1. Thanks for responding, Luke! Genetic counseling is definitely a growing field and developing into quite the niche for all genetic testing, which is definitely propagating quickly! You’re absolutely correct that 23andme and similar direct-to-consumer testing is in its infancy. Right now, they are primarily using SNP’s that only have very weak associations and thus are scientifically dubious at this point. There are a number of companies like 23andme (though not specifically 23andme) claiming they have a high degree of accuracy with SNP/phenotyping correlations, but to me their math is questionable (adding, not multiplying SNP association calculations for one). You’re also right that it is assumedly going to be getting better. Full genome sequencing is becoming more and more of a reality on a commercial basis, and it is being argued in some circles that newborn screening should consist of full genome (or exome) sequencing. However, it’s ethically questionable (since there is little to no informed consent about newborn screening to begin with) and also scientifically questionable as to what interpretation will be. There is a lot we still don’t know about genetics and are very often coming across variants of uncertain significance within genes, where we are unsure if a variant is disease-causing or not. With more testing over time and follow-up parental testing, we will have more data to discriminate, but in the meantime, we will have a lot of uncertain results that may increase people’s anxiety about their child (or themselves) for no reason. Additionally, there is the problem of people finding out things they didn’t want to know (and didn’t have the option to say no to), like situations where they find out their child is affected with a condition that they can deduce they have as well and didn’t know about or that their child has a progressive neurological condition that will show up in much later age that the child had no ability to provide authorization for (and again will often mean the parent has as well). Another concern is insurance issues- GINA is a law that prevents genetic discrimination on many fronts, but does not help in the case of military insurance, insurance in the Native American population, small employment (<15 people) insurance, or disability/life insurance. So if everyone is getting tested routinely with full genome testing, problems are going to crop up. As far as the polygenetic traits you brought up, right now, we are not very far in understanding them…not well enough to make “designer babies” yet at least. We are definitely doing PGD (preimplantation genetic diagnosis) already, which is still used strictly for genetic diseases or genetic compatibility (like the Molly Nash/Adam Nash case…still ethically questionable). The idea of “knocking in” the desired allele has not really come around commercially either, although I’m sure it’s being worked on…Right now, PGD is the idea of selecting embryos that have the non-mutated alleles or “correct” HLA compatibility, etc. Last but not least, another issue with full genome sequencing is the fact that genotype does not necessarily lead to phenotype, as you know. More and more, we are finding that we would expect someone to have X symptoms because they have X genotype and they end up having Y phenotype. (The best example is monozygotic twins who having the same genotype should both have phenotype X, but one has X and one has Y.) Environment and also unknown genetic modifiers or other factors are likely what is influencing these cases, and thus in doing full genome sequencing regularly, we may not be appropriately classifying embryos/fetuses as what their phenotype is going to be in reality.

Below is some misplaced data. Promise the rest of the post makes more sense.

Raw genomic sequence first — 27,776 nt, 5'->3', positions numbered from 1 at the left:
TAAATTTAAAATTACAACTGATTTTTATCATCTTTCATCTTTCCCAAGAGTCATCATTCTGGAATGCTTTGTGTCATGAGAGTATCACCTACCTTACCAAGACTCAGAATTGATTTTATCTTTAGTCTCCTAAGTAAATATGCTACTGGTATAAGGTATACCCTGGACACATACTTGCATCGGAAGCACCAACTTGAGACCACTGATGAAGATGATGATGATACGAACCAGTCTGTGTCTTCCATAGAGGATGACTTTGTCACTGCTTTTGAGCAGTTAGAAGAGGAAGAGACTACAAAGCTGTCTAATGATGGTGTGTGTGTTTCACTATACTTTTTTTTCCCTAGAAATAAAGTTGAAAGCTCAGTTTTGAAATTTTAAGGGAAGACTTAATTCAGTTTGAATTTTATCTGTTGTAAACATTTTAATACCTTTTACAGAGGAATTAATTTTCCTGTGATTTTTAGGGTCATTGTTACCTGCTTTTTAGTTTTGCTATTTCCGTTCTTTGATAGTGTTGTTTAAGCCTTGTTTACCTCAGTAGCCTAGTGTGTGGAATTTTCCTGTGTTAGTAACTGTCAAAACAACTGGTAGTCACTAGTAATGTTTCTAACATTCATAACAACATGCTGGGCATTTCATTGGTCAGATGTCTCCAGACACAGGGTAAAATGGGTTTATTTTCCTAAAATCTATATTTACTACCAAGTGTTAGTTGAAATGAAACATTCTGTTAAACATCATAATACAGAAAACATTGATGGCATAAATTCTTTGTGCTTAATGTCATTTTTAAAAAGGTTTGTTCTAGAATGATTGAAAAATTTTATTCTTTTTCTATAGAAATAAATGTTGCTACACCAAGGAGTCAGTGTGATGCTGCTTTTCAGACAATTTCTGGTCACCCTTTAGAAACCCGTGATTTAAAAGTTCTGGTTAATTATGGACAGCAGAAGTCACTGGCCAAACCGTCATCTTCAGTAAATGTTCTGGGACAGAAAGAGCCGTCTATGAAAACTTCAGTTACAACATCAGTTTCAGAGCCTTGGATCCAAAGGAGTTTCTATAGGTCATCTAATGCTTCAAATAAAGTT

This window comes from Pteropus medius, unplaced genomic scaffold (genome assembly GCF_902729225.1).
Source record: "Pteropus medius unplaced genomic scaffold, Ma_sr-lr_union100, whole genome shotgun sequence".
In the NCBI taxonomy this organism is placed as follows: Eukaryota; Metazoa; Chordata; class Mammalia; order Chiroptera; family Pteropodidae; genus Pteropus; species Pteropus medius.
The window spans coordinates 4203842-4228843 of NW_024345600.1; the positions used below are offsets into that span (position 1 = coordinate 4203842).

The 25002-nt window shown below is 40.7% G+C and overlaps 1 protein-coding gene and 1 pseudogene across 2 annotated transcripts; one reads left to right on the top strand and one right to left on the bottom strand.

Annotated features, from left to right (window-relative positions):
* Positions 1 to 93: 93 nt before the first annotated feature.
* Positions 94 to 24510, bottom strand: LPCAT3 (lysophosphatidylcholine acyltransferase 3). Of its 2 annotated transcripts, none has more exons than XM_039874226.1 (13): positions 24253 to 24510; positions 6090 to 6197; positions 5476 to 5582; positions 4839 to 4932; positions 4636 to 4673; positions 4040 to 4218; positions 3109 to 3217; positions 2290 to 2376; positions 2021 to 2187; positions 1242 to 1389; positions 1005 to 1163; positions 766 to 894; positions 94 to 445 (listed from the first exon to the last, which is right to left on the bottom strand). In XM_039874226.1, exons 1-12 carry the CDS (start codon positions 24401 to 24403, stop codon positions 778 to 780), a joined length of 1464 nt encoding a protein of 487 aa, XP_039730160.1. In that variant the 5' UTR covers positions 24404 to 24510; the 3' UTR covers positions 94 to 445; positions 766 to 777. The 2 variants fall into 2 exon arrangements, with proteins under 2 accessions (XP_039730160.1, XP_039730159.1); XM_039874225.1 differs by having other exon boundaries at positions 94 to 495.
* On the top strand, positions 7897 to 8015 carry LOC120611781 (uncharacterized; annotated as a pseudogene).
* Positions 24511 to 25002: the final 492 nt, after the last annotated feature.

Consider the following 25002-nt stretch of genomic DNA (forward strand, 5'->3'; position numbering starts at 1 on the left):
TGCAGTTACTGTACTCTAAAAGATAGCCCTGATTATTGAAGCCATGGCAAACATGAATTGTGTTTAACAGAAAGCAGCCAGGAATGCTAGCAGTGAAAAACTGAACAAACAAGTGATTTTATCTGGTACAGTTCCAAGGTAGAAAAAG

2. Everything you said makes total sense to me. All the years I have taught have made me realize that what we think as as a disadvantage like dyslexia, or attention deficit disorder can often turn into an advantage. I think its all about our attitude,determination, and ability to get through hardships that can turn what people see as an advantage into something that helped that person become who they are. Also, not thinking of oneself as a label is so important.We all have weaknesses, but we also have strengths to help us get through our struggles in life.